CD: I sold a painting to one of my fans on Facebook. It was one of my first paintings that I had sold to someone I didn’t even know, so it was pretty exciting. I made sure that I really took care of her. I packed the painting properly, sent it with a booklet of my art, and called her to make sure everything went smoothly. Sometime later, I received an email from Muse Gallery in Toronto. Apparently, the woman from Facebook who bought my painting lived around the corner from the gallery and had told them about me. The gallery owner looked me up, liked what he saw, and contacted me to work on an artist agreement together. I did some research on them and called other artists who the gallery represented. I asked them about their relationships with the gallery and eventually, it all came together. I borrowed my father’s minivan and drove a bunch of paintings to Toronto! They have represented me since and have given me a couple of solo shows, too.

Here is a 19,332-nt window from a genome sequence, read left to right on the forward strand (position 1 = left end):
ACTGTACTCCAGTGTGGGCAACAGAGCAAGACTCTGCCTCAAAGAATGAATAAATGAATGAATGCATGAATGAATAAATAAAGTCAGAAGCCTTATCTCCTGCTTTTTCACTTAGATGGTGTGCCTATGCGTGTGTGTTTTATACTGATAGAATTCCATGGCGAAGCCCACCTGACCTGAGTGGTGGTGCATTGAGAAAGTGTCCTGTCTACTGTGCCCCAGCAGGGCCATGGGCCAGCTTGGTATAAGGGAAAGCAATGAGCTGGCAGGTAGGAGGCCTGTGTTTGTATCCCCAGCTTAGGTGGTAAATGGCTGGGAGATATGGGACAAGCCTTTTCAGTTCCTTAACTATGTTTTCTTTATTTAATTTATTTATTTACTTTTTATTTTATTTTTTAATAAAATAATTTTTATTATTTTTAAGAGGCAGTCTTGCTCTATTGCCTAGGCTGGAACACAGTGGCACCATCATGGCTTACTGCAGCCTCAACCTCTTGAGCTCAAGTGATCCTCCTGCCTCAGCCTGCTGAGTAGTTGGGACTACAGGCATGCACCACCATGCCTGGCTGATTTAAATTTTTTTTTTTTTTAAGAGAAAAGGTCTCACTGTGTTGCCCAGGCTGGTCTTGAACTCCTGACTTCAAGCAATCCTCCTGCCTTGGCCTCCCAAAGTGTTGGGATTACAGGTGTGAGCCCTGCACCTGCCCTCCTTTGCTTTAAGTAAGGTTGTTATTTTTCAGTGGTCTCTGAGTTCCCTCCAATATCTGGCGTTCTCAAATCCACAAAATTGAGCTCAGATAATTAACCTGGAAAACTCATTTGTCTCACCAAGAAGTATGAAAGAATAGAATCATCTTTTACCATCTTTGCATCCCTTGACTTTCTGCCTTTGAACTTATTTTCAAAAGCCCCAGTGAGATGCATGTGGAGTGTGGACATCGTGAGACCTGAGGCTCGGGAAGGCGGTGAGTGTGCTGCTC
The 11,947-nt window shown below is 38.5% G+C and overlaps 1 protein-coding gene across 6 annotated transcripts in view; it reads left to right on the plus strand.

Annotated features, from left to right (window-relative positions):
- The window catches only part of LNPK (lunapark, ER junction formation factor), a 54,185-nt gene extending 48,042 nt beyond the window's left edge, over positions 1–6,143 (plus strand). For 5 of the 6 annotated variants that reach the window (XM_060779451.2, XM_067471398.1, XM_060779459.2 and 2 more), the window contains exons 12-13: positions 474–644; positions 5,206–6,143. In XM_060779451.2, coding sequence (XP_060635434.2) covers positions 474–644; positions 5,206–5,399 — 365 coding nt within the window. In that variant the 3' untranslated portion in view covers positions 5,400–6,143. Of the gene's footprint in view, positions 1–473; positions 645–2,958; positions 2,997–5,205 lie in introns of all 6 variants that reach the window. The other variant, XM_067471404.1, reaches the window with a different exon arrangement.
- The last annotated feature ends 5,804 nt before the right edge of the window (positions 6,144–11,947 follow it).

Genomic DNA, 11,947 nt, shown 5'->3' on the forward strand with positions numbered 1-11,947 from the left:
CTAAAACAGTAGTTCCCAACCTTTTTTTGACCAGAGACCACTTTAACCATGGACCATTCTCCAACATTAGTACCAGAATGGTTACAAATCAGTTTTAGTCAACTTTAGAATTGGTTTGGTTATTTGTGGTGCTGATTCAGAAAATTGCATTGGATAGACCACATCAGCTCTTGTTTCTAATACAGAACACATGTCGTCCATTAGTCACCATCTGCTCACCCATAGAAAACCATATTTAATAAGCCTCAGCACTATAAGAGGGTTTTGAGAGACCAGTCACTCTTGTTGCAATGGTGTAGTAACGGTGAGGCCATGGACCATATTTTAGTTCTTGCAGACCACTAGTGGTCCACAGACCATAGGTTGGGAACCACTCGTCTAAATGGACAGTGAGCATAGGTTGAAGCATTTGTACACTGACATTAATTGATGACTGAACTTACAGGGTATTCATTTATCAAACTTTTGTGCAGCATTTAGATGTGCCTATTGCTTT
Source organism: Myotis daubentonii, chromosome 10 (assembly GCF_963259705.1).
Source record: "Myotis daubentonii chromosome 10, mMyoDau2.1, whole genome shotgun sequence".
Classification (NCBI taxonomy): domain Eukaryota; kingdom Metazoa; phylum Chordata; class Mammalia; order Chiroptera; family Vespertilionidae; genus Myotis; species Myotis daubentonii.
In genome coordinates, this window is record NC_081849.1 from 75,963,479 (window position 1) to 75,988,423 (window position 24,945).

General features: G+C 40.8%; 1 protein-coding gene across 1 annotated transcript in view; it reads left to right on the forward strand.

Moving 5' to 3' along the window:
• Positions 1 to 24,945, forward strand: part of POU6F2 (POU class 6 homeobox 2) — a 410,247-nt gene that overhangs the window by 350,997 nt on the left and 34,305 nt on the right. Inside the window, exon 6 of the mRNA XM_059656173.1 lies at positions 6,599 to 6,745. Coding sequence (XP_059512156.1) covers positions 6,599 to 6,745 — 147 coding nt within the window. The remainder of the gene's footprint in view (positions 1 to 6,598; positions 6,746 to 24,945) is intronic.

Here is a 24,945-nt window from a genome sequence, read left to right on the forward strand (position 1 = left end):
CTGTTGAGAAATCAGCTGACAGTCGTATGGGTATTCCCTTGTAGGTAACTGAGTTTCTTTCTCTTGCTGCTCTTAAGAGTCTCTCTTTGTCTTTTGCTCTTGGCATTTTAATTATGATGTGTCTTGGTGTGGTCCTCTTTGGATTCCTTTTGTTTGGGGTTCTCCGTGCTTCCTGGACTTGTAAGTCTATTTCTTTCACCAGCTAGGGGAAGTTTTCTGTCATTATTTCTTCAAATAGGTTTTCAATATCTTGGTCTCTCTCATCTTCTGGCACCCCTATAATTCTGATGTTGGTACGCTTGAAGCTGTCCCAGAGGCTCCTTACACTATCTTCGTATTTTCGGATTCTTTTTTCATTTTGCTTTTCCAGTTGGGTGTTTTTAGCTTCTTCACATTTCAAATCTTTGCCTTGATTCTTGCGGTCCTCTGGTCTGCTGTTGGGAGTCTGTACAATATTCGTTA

LC: Right around the time you left your job, Anthropologie contacted you. They sell your original paintings and license your paintings to make prints and for use on their products. How did this relationship come about? What are the advantages and disadvantages of working with a big company to sell and license your work?
CD: It all began one day when I got an email—and in the subject line it said “Anthropologie Interest.” They were looking for local artists to feature on the walls and windows of the new Montreal store. Four of their buyers came to my studio. I heard that they had read about me on Mocoloco.com.
There are both advantages and disadvantages to working with a large company. The main and obvious advantage is the exposure of my art. Other advantages include the additional revenue, as well as seeing my art on different products. The disadvantage is less obvious; it’s that a small portion of the artistic community came to perceive my art as too commercial or that I’m “selling out.”
LC: What is your main mode for selling original work now?